Sunday, April 1, 2018

Review: The Study of Silence by Malia Zaidi

The Study of Silence (Lady Evelyn Mystery #3)
by Malia Zaidi
Release Date: February 27th 2018
2018 Bookbaby
Ebook Edition; 448 Pages
ISBN: 978-1543916384
ASIN: B077Y71C67
Genre: Fiction / Historical / Mystery
Source: Review copy from Pump up Your Book

3.5 / 5 Stars

 Lady Evelyn Carlisle has returned home to England, where she is completing her degree at St. Hugh's, a women's college in Oxford. Her days are spent poring over ancient texts and rushing to tutorials. All is well until a fateful morning, when her peaceful student life is turned on its head. Stumbling upon the gruesome killing of someone she thought she knew, Evelyn is plunged into a murder investigation once more, much to the chagrin of her friends and family, as well as the intriguing Detective Lucas Stanton. The dreaming spires of Oxford begin to appear decidedly less romantic as she gathers clues, and learns far more than she ever wished to know about the darkness lurking beyond the polished veneer. Can she solve the crime before the killer strikes once more, this time to Evelyn's own detriment?

My Thoughts
The Study in Silence is the third book in the Lady Evelyn mystery series, and while the first two books in this series were amazing, I have to admit that this entry was somewhat unsatisfying.  I really felt like Lady Evelyn spent way too much time thinking about her life and what was happening around her, slowing the story down to the point where I actually started flipping through the pages to get to the story.  And while I really enjoy Lady Evelyn, and like her thoughts about independence, her actions in this one make her seem foolish and naive.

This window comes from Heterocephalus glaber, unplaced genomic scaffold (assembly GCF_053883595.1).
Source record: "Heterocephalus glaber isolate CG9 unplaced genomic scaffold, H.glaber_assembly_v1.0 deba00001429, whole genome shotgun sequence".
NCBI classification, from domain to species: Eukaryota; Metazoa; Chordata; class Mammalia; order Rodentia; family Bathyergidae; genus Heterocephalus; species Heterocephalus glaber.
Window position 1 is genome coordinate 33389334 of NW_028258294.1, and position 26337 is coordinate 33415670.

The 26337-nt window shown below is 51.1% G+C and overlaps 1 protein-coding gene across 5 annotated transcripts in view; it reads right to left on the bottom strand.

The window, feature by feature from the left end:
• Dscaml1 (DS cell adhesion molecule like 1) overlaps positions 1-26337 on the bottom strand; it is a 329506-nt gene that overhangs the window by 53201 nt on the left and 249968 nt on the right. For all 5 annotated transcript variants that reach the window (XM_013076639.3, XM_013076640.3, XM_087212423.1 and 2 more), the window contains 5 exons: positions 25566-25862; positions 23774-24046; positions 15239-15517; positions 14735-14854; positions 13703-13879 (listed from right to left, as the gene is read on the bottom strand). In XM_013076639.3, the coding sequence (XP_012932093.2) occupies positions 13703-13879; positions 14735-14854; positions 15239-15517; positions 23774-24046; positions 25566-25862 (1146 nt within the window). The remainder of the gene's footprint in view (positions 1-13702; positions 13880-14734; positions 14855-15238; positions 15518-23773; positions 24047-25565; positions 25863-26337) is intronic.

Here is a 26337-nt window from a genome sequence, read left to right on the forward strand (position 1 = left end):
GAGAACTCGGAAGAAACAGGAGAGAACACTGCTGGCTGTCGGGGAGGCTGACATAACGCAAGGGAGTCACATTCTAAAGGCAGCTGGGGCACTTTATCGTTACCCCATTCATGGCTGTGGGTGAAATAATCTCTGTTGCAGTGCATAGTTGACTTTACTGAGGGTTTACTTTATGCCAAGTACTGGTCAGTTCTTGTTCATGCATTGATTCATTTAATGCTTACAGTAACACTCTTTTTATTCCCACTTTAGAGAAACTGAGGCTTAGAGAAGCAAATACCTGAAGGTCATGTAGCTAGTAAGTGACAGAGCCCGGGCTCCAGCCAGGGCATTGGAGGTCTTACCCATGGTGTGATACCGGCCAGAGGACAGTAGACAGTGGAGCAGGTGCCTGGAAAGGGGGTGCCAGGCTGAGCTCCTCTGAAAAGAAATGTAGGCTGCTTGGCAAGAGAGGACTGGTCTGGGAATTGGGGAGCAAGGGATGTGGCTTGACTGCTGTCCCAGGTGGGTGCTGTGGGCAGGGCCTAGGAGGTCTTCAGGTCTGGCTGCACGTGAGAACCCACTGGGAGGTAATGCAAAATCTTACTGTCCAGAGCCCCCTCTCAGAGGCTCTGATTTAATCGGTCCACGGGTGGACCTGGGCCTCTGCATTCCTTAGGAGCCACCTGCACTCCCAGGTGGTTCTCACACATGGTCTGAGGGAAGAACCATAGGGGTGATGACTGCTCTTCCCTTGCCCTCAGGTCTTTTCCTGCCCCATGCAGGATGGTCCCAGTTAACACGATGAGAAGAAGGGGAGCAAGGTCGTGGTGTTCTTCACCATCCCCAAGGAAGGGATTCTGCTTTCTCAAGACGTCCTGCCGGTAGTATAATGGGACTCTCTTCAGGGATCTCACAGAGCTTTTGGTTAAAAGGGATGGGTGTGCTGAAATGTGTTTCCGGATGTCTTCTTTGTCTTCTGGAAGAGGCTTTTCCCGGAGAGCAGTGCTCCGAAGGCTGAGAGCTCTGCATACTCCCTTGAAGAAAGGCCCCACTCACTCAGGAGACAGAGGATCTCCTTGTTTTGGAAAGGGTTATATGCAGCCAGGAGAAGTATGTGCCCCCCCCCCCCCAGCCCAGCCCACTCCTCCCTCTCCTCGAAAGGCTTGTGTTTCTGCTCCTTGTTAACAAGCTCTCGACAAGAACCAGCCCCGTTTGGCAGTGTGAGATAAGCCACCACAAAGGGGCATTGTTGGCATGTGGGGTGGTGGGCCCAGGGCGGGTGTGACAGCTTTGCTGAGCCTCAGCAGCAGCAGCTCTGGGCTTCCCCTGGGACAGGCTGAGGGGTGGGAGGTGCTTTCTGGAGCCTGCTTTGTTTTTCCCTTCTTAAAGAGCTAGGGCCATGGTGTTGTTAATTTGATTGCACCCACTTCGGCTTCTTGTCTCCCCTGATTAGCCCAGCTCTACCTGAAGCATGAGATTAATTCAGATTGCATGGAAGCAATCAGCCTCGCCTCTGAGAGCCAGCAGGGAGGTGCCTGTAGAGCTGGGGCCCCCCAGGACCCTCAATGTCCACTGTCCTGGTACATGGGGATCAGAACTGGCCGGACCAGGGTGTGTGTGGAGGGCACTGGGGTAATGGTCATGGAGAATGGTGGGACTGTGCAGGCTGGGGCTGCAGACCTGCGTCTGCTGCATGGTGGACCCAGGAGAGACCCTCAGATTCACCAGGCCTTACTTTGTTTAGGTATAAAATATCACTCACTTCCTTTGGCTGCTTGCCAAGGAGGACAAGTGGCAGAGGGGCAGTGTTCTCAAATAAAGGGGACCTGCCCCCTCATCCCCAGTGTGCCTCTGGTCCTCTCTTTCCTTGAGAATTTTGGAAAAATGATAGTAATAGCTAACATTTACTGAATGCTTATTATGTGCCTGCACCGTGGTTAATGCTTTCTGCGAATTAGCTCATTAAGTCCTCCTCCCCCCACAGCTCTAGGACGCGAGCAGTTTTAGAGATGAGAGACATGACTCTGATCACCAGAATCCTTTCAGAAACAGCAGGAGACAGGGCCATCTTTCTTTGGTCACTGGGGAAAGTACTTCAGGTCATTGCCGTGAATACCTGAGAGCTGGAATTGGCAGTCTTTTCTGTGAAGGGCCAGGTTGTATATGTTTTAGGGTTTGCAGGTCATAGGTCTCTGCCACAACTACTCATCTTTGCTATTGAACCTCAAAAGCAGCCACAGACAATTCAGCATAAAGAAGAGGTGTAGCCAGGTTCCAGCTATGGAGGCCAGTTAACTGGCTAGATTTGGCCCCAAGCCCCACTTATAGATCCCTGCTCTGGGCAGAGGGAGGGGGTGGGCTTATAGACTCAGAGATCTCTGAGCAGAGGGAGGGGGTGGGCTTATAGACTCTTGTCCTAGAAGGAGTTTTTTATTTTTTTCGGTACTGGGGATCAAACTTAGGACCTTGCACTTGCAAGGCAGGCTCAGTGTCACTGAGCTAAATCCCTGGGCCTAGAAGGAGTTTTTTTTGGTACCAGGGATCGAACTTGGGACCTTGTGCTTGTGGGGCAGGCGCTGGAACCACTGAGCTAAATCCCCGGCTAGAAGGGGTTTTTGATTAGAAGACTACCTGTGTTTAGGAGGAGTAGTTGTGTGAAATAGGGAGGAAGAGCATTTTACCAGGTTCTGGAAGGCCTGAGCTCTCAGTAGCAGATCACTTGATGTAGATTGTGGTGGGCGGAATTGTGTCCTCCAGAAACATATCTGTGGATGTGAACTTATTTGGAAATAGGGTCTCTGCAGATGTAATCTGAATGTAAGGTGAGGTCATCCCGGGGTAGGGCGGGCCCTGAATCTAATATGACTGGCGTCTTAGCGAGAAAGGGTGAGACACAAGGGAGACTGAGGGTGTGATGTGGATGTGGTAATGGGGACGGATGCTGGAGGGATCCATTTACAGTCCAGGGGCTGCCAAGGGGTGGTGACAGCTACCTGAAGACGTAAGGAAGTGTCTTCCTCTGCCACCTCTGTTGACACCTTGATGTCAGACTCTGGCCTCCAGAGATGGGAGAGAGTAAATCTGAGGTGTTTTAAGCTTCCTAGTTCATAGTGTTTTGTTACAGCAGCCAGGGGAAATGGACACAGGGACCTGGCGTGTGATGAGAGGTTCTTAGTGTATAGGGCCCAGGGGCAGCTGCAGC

In this installment, Lady Evelyn has returned to England after spending time in France and Crete and seemed to be adjusting to life back at home. She has been working hard on finishing her degree in classical studies and enjoys working with the people around her. And while a wealthy woman from that time period would probably not be living on her own at Oxford, it did fit quite well into the story so I just went with it and enjoyed it as it was.  Evelyn was an unusual woman for that time period anyways, and I did enjoy her spirit and her independence.  I also really liked how she stood up for her friends and put others in place who were a bit more selfish.  It was kind of interesting to see Evelyn go from being really nice to biting all in one conversation, all within the strict bounds of society.  I also liked the little nuances she mentioned about her upbringing and how if she was a proper young lady, she would have been doing this or doing that, as well as her discomfiture when having to use a knife and fork to eat a meal with which she was having trouble.  All little things described in such a way to explain strict societal rules from which she was trying to break.  I really feel this is where the strength of this novel lies, but this is also where I have a problem with this novel.